Pregnant Women Exposed To Certain Household Products Had Children With Lower IQ
What do hairspray, nail polish, raincoats, dryer sheets, carpet backing, paint, glue, insect repellent, and heavy plastic shower curtains have in common? All of them contain chemicals called Phthalates which are widely used as plasticizers and additives in common household products. Another common denominator is children whose mothers were exposed to high level of phthalates showed lower score on IQ test at the age of seven, a new research revealed.
As part of the Columbia Center for Children's Environmental Health (CCCEH) longitudinal birth cohort study, researchers followed 328 low-income New York City women and their children and examined the link between environmental contaminants and children's health. In their latest study, researchers measured the women's exposure to four phthalates during their third trimester. Their urine was tested for di-n-butyl phthalate (DnBP), di-isobutyl phthalate (DiBP), di-2-ethylhexyl phthalate and diethyl phthalate.
And when their children reached the age of seven, the children were given IQ tests.
The children of mothers who had the highest level of exposure to two of the phthalates had IQ levels between six and eight points lower than those in the lower 25th percentile of exposure.
"This is the only study looking at this in a longitudinal fashion," said lead author Pam Factor-Litvak, a professor at Columbia University's Mailman School of Public Health in New York. "I think that there would need to be more studies to build up causation," according to Factor-Litvak who said that the study only observed a relationship and did not test cause and effect.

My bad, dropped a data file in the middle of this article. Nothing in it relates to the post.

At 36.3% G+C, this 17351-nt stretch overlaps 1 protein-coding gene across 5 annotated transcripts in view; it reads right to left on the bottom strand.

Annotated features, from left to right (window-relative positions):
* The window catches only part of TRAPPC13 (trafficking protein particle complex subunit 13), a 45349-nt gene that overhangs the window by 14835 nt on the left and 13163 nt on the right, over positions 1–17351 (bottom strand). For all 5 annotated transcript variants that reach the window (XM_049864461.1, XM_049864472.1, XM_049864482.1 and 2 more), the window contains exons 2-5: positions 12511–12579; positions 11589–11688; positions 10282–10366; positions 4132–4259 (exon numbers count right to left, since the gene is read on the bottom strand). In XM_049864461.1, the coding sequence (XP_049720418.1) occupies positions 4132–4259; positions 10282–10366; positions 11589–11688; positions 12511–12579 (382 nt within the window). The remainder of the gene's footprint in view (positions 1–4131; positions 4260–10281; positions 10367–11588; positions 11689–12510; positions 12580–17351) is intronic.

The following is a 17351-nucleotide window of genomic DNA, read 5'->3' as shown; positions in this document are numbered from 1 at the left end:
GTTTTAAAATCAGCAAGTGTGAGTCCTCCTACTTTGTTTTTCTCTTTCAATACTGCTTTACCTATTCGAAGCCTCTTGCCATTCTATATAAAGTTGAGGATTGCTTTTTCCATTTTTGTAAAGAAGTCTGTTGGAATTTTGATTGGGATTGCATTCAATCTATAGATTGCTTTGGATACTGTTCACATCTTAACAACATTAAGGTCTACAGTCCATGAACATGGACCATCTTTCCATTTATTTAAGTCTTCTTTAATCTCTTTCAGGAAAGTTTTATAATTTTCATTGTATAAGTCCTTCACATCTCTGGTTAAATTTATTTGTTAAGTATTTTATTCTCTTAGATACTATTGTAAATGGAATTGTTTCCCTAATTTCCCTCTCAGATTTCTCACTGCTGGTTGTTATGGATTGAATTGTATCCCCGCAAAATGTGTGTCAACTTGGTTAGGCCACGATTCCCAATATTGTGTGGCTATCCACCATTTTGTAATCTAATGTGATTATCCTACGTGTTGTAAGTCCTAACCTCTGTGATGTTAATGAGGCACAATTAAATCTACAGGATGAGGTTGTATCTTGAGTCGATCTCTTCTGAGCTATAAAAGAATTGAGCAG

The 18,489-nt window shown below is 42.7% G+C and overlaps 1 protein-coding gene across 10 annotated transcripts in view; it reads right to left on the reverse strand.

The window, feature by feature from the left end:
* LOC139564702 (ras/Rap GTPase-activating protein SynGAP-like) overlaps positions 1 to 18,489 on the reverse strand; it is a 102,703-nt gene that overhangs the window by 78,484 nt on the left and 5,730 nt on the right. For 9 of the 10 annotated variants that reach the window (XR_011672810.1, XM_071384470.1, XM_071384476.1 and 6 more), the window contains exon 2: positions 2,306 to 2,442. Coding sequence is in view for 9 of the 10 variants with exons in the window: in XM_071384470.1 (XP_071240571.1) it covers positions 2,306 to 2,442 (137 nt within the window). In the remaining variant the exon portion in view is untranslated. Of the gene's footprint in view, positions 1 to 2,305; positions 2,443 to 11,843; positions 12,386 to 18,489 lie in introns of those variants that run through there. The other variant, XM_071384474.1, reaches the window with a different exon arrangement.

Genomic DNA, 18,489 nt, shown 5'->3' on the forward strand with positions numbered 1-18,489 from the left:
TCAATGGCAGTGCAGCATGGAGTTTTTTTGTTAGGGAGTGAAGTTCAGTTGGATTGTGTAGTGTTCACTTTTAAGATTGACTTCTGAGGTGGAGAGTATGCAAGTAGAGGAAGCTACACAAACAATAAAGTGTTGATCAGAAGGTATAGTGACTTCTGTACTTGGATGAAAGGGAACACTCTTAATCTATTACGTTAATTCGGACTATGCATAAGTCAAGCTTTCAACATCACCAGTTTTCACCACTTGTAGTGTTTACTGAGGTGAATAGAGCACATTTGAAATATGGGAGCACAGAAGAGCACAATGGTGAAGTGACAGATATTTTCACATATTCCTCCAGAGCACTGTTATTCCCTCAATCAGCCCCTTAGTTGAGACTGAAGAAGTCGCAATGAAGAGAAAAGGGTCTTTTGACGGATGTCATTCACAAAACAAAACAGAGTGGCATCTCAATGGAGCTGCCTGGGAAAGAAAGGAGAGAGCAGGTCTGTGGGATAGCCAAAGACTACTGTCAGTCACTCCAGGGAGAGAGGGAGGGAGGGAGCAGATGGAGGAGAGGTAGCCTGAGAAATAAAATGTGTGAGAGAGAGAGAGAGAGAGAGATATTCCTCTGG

"I think we were quite surprised, not about the IQ results but by how large the disparity was," she added.
Phthalates have been shown to disrupt the endocrine system, including testosterone and thyroid hormone levels.
The difference showed when the authors accounted for other factors that could influence IQ, including the mother's IQ, alcohol use during pregnancy, education, marital status and the child's birth weight.
"With observational studies, there is always the chance that the results may be in part explained by an unmeasured factor that we haven't yet considered," said Stephanie Engel, associate professor of epidemiology at UNC Gillings School of Global Public Health in Chapel Hill, North Carolina.
"I would characterize this study as thorough and high quality, and the results concerning," said Engel. "But there needs to be more research in this area before firm conclusions can be drawn."
"It is clear that there needs to be a serious discussion in the scientific and policy communities about whether the evidence is strong enough yet to warrant widespread policy changes, not just on the basis of this study, but also including a range of childhood health outcomes that have already been reported in the literature," Engel said.
Phthalate exposure can occur through the skin, breathing and ingestion. While six types of phthalates are currently banned from children's toys, according to the U.S. Consumer Product Safety Commission; the Food and Drug Administration currently does not have evidence that phthalates as used in cosmetics pose a safety risk.
The researchers advised that to minimize contact with the chemical, the against microwaving food in plastic and not to use scented products, including air fresheners, cleaning supplies and personal care products.They also advised against the use of plastics #3, 6 and 7, and recommended storing food in glass containers instead of plastic as much as possible.